USCIS Eases Requirements on Naturalization Applicants Needing Disability-Based Waiver of Citizenship Exams

October 19, 2022, U.S. citizenship applicants with a physical or mental disability who need a waiver of the naturalization exam requirements should have an easier time obtaining a sufficiently convincing report from a doctor, under revised U.S. government guidelines.

By , J.D.


Applicants for naturalized U.S. citizenship who need to request a waiver of the English and civics exam requirements due to a physical or developmental disability or mental impairment can do so only by having a doctor fill out Form N-648, Medical Certification for Disability Exceptions. Unfortunately, it's a long and complex form, and many doctors don't understand what information they need to convey in order for the applicant to succeed in convincing U.S. Citizenship and Immigration Services (USCIS) to grant the waiver. Fortunately, USCIS recently issued a shortened and simplified version of the N-648, and announced new policy guidance to go with it.

The main changes include:

  • adding new telehealth exam guidelines, requiring that the medical professional be licensed and follow the respective state telehealth laws and requirements
  • removing redundant questions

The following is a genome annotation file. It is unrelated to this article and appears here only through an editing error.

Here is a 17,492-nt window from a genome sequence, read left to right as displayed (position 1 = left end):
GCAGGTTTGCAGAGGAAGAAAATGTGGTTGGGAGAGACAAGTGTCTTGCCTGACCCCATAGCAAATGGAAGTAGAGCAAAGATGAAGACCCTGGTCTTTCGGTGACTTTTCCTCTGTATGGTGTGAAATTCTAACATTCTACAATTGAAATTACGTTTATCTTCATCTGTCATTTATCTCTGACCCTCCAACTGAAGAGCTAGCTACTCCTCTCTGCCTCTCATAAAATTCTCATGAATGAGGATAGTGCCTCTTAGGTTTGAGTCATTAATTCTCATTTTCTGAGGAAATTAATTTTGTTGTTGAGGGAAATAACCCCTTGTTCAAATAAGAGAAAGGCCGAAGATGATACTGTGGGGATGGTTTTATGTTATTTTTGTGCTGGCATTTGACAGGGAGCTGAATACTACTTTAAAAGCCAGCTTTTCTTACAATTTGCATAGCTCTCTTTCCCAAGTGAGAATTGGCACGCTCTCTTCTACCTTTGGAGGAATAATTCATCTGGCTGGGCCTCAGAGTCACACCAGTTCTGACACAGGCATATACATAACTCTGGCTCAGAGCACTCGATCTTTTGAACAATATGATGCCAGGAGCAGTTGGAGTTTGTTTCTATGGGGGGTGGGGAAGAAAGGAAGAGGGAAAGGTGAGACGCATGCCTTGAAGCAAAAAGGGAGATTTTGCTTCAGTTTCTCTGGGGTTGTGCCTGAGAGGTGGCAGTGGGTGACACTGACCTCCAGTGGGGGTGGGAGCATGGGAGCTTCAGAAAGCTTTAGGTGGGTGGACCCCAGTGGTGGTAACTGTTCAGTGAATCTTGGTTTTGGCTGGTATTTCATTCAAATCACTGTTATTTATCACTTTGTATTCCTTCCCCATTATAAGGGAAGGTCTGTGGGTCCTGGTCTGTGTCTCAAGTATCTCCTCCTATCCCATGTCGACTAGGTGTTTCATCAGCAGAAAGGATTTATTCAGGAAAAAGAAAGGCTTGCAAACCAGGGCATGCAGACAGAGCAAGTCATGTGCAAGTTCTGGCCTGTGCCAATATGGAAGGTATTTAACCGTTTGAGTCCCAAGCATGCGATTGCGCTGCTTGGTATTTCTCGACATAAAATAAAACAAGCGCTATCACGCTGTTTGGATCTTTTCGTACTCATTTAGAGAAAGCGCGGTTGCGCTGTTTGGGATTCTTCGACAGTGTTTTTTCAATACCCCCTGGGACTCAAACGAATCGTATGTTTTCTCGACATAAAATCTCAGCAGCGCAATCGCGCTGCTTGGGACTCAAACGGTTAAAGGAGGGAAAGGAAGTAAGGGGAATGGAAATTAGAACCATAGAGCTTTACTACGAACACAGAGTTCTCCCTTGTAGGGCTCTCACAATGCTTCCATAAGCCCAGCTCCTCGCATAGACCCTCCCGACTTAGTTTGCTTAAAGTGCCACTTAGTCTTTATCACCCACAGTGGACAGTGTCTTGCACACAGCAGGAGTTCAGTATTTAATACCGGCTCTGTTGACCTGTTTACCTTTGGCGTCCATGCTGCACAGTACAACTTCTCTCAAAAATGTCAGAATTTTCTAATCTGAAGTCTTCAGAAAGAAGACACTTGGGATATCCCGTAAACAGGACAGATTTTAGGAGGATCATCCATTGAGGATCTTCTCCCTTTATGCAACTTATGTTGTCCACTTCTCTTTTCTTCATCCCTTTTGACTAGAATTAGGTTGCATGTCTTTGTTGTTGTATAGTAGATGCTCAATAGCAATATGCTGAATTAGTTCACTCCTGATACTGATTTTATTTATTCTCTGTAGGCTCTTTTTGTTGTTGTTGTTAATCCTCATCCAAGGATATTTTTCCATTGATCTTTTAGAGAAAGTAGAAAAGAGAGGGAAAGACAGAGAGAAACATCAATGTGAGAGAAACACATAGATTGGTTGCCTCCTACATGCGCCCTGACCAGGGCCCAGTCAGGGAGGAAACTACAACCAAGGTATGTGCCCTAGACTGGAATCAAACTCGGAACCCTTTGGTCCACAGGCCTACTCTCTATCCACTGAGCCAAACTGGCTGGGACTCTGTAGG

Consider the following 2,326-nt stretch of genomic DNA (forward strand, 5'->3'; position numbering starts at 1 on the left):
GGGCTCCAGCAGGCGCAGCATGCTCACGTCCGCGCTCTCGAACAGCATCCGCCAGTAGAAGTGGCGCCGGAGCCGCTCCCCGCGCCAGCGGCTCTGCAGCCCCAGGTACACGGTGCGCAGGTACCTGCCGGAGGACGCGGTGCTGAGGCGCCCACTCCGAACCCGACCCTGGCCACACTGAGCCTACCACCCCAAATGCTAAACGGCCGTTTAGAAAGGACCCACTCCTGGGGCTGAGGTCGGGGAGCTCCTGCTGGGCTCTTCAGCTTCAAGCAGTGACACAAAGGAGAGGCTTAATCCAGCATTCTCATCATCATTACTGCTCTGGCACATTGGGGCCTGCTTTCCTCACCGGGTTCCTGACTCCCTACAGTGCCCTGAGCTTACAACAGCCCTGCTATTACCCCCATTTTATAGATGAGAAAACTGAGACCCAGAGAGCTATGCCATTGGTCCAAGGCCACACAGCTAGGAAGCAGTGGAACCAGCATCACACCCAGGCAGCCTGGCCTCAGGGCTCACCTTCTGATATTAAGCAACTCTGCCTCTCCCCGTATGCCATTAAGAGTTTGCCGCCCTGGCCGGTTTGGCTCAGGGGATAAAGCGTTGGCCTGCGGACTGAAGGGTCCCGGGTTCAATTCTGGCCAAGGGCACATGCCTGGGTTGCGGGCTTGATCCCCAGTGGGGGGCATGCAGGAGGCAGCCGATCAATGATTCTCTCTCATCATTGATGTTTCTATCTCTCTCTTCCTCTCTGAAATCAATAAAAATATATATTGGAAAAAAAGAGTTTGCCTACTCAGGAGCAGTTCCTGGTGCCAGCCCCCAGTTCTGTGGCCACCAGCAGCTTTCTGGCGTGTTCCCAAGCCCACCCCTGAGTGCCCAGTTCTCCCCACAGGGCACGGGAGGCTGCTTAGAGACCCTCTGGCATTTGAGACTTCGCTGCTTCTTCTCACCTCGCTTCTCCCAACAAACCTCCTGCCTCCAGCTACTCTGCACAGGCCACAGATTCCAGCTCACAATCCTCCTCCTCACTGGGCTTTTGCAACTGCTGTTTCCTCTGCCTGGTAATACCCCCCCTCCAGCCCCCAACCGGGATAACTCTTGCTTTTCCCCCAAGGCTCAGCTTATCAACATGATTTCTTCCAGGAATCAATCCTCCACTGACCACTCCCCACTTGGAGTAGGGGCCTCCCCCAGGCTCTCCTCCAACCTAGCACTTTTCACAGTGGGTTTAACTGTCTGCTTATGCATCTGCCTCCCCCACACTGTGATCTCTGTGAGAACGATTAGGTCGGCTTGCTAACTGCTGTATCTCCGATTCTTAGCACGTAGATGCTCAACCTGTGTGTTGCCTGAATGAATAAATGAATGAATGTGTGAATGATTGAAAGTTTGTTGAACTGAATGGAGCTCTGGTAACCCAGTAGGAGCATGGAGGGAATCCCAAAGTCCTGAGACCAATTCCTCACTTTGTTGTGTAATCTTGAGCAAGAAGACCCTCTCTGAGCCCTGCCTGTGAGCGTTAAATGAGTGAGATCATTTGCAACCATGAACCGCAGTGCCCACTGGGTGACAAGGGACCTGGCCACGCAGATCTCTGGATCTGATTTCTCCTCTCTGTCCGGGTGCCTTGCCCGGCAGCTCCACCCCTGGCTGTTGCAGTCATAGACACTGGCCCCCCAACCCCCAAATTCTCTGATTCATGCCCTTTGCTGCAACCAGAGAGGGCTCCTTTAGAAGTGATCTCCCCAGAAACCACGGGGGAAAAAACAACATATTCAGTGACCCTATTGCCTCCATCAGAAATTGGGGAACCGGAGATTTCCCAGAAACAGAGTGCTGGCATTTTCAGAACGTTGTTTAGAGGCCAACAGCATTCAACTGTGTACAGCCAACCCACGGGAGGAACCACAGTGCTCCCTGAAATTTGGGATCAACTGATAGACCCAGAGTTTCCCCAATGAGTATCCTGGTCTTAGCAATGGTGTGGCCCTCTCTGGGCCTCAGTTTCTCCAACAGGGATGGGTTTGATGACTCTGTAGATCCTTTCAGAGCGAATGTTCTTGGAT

• eliminating questions about how each relevant disability affects specific functions of the applicant's daily life, including the ability to work or go to school
  • eliminating questions about dates of diagnosis, severity of each disability, and whether the certifying medical professional has a pre-existing relationship with the applicant, and
  • allowing applicants to submit Form N-648 after filing their Form N-400, rather than requiring concurrent filing.

The revised N-648 also added something new: a place for the doctor to indicate that the applicant is not capable of understanding the oath of allegiance to the United States, and therefore needs a waiver of taking the oath. Advocates are concerned that doctors will simply check this box along with the rest, however, not realizing that this would require finding an authorized family member or court-appointed surrogate to act entirely on the applicant's behalf during the naturalization application and swearing-in process.

See How the USCIS Interviewer Will Approve or Deny an N-648 Disability Waiver for more information, and Chapter 3 - Medical Disability Exception of the USCIS Policy Manual.

Effective Date: October 19, 2022